A person who is physically, emotionally, and/or romantically attracted to and wants to have sex and/or form relationships with someone of the same gender or another gender. Bisexual people do not necessarily have equal levels of attraction to various genders. Bisexual people also do not necessarily want to have relationships with men, women, and/or other genders at the same time, nor are they more likely to cheat on their partners.  

Pansexual

People whose attractions to other people are not limited or influenced by the person’s gender or expression. This means that pansexual people can be attracted to people regardless of whether they are men or women, cisgender or transgender, or any other gender identity. 

Queer

A person whose sexual identity rejects heteronormative relationship models. People who use the word queer may have multiple identity descriptors that fall within the LGBTIAQ+ acronym. 

Please note: This term is most used by younger people and people can self-identify as queer, but it is a reclaimed slur and should not be used for people unless they have explicitly claimed it for themselves.  

Asexual

A person who does not experience physical attraction. 

Demisexual

A person who does not experience physical attraction to another person unless they form a strong emotional connection.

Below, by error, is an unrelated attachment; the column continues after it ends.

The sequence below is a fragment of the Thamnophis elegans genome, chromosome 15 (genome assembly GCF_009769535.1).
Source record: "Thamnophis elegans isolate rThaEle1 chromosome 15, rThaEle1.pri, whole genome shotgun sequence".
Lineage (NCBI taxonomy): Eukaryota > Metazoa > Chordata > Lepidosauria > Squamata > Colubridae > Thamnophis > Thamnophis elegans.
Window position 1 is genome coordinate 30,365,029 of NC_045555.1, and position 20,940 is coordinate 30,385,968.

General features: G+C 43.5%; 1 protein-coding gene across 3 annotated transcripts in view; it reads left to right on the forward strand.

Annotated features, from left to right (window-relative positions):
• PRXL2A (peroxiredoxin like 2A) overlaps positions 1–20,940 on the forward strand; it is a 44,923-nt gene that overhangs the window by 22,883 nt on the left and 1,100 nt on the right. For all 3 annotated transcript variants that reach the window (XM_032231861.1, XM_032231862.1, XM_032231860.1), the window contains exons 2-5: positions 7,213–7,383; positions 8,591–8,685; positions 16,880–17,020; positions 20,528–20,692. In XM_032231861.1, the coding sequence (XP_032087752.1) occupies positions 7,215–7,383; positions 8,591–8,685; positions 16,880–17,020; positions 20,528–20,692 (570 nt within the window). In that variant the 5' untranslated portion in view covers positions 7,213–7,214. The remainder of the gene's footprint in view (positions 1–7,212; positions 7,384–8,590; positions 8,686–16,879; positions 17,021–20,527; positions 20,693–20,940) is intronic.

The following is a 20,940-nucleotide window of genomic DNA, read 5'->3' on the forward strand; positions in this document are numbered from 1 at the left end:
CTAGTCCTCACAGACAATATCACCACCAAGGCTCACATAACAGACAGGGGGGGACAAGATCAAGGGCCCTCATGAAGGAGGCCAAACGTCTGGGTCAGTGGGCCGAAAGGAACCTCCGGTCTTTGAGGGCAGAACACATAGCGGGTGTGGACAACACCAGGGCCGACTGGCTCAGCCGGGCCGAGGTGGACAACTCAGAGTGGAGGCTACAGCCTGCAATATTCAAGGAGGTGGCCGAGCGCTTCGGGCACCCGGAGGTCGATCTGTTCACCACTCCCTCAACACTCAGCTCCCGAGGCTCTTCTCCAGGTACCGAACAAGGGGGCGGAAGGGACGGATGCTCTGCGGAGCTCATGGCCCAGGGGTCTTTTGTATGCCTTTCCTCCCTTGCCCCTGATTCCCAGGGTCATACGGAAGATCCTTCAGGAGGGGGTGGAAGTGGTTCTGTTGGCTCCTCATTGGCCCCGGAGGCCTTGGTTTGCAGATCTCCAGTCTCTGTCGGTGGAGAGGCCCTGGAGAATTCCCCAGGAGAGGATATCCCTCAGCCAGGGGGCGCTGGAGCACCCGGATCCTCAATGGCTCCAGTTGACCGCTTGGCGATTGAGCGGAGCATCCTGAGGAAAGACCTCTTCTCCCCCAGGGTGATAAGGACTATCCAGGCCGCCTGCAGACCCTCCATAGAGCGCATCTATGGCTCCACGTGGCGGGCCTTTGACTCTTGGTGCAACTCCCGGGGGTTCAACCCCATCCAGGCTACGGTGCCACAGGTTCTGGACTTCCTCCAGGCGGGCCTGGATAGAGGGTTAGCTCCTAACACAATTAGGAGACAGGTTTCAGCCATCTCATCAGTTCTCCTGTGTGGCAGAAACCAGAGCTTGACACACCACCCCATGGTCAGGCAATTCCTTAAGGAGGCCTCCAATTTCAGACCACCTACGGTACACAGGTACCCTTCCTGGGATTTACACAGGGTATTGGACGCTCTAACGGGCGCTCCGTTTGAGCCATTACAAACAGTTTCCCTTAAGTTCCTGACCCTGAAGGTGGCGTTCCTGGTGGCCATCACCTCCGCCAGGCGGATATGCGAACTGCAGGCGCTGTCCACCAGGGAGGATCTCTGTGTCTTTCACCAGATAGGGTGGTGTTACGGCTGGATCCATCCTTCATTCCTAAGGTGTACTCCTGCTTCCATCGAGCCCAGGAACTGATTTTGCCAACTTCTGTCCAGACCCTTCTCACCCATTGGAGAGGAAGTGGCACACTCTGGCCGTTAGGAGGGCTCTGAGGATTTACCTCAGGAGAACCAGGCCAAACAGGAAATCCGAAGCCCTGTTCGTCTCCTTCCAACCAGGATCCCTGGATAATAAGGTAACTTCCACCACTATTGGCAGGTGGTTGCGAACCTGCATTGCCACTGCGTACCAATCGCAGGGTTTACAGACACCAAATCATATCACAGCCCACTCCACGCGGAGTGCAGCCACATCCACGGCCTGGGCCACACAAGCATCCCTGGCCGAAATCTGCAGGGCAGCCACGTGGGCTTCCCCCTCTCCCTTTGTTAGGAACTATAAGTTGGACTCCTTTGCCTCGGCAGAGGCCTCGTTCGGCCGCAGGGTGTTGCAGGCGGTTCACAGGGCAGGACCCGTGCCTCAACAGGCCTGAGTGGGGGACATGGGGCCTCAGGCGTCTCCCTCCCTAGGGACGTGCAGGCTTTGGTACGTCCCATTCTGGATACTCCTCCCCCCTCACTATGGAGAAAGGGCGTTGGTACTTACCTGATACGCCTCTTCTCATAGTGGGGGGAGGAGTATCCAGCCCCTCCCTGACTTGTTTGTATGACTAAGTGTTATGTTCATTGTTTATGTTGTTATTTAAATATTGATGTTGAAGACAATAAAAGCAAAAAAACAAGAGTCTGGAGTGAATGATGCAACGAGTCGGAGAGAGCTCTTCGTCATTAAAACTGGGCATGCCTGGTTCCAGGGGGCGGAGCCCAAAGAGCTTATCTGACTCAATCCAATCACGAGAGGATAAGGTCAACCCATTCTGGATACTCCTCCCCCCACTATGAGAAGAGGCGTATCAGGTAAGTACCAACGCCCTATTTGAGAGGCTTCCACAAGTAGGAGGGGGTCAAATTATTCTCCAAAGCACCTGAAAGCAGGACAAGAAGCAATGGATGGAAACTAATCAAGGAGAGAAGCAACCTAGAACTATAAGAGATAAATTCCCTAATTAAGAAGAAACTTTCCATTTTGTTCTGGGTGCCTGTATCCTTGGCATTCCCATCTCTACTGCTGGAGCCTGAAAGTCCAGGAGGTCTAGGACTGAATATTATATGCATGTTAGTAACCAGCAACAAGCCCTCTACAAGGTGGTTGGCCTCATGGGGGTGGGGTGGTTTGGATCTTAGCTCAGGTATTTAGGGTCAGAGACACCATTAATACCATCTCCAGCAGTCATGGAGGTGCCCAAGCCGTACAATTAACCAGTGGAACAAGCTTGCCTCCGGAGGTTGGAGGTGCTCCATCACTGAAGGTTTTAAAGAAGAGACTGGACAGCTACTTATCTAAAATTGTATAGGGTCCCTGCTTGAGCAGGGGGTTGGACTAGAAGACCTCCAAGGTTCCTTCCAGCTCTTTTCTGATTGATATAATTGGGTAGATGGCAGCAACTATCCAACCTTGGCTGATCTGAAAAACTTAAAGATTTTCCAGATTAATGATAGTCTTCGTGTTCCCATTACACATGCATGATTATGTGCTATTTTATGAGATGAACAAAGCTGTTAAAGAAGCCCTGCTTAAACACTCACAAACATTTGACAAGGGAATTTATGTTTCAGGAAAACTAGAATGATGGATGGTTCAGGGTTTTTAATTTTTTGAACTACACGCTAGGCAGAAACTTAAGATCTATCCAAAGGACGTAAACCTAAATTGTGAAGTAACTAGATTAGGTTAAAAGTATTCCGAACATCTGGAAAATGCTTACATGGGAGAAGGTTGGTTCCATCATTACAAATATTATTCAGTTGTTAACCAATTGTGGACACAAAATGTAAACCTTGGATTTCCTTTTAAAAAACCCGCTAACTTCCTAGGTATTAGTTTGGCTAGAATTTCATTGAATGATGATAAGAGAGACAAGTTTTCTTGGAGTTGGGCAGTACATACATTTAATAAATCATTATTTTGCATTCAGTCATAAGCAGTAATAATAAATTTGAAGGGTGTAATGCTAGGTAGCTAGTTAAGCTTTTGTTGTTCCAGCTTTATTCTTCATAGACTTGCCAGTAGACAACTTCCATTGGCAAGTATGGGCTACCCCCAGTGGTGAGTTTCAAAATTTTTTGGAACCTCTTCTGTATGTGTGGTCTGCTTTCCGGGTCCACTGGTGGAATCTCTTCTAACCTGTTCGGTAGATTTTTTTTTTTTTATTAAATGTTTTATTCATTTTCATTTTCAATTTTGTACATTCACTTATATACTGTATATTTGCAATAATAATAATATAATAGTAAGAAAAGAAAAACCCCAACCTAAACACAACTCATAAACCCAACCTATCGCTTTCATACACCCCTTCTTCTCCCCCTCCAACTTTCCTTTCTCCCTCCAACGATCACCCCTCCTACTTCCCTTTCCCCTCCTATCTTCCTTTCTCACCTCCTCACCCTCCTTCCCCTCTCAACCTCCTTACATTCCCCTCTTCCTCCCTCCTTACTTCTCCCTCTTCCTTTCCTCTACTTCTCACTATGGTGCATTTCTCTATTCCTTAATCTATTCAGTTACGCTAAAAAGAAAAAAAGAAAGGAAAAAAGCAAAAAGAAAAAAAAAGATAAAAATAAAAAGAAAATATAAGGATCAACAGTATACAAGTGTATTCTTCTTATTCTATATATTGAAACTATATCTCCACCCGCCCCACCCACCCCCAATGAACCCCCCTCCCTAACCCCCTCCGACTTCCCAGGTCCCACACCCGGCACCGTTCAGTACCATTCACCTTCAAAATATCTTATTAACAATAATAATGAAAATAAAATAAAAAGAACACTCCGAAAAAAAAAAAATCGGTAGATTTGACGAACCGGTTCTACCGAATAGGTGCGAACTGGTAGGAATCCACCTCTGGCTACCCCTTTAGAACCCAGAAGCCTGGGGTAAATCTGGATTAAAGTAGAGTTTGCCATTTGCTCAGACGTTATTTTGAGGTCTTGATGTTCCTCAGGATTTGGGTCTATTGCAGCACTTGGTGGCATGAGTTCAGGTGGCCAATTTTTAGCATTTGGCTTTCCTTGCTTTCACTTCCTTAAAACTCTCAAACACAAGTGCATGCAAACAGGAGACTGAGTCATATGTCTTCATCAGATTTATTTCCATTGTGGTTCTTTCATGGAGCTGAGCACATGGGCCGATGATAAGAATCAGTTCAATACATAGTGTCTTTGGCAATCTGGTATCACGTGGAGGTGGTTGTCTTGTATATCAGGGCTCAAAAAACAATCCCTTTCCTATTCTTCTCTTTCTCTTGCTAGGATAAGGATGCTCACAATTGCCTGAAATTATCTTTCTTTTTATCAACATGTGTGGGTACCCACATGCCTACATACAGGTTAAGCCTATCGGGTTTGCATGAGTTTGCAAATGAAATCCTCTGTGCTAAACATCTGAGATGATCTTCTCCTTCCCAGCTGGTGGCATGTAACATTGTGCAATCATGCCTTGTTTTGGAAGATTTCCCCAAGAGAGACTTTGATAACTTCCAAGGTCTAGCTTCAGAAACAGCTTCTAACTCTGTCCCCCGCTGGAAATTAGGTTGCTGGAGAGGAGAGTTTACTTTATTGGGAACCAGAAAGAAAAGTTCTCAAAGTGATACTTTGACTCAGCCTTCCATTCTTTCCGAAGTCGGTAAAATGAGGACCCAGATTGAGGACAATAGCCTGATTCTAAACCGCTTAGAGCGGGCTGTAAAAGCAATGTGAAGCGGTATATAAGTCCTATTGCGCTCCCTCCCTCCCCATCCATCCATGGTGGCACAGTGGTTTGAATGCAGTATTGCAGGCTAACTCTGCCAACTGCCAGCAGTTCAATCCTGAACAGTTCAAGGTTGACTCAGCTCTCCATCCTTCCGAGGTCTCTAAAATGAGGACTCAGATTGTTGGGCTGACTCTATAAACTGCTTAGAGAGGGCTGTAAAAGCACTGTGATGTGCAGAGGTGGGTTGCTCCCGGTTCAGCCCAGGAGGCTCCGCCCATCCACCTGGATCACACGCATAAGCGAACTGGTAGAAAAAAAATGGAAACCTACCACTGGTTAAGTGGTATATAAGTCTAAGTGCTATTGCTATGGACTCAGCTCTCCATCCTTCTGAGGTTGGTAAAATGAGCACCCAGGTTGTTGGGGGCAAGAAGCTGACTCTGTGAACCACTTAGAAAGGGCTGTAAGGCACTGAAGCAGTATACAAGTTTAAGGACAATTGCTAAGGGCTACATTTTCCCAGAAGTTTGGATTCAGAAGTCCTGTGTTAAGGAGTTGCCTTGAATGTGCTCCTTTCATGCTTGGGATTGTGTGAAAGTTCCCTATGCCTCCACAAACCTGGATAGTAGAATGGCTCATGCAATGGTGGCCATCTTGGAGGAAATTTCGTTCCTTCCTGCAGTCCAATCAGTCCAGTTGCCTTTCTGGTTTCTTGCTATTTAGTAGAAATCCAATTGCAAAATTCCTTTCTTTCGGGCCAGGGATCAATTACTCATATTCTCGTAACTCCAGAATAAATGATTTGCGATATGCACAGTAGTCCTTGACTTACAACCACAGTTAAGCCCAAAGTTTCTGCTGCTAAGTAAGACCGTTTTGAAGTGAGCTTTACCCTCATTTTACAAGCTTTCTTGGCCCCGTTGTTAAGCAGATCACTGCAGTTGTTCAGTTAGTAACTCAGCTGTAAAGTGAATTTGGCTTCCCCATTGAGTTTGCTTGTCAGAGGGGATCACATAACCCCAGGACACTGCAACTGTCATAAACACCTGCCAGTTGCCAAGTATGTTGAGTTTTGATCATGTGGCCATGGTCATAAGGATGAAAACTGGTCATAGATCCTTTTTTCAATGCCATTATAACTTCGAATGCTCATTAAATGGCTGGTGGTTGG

READ MORE: I am a transwoman and this ad makes me fume

Biology

The structure and function of the human body.

Sex assigned at birth

The assumptions made about an infant’s gender based on the observation of their external genitals at birth.

A penis results in an infant being assigned male at birth.

A vulva results in an infant being assigned female at birth.

#transrights #transrightsarehumanrights #transpride #transman #transwoman

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Intersex

Intersex refers to people who are born with genetic, hormonal or physical sex characteristics that do not fit the medical definitions of male or female. In South Africa there is no way to legally recognise people who are intersex and intersex infants are still assigned male or female at birth.  

Gender

A person’s personal understanding of what it means to be male, female, or something else, based on their understanding of their own identity, as well as the influence of all the gender messages they have experienced in their lifetimes.

Binary

A word meaning “two of” used to describe social understandings based on the two common genders; either male or female

Cisgender (cis)

A person whose gender aligns with gender characteristics associated with the sex they were assigned at birth. 

Transgender (trans)

A person whose gender differs, in part or entirely, with gender characteristics associated with the sex they were assigned at birth. 

Transgender is an umbrella term that describes many different gender identities. Some transgender people will take hormones or have surgeries to help align their bodies with their gender, but not all transgender people are able to or want to take these steps. Being transgender is not dependant on physical appearance or surgery. 

Nonbinary

An umbrella term for transgender people whose gender is something other than male or female. Some nonbinary gender terms include; agender, bigender, polygender, demigender, genderfluid  

Agender

A person who is without gender. 

Genderqueer

A term used to describe someone whose gender identity, political understanding or interaction with gender cannot be limited to male or female. Genderqueer people may or may not identify as transgender.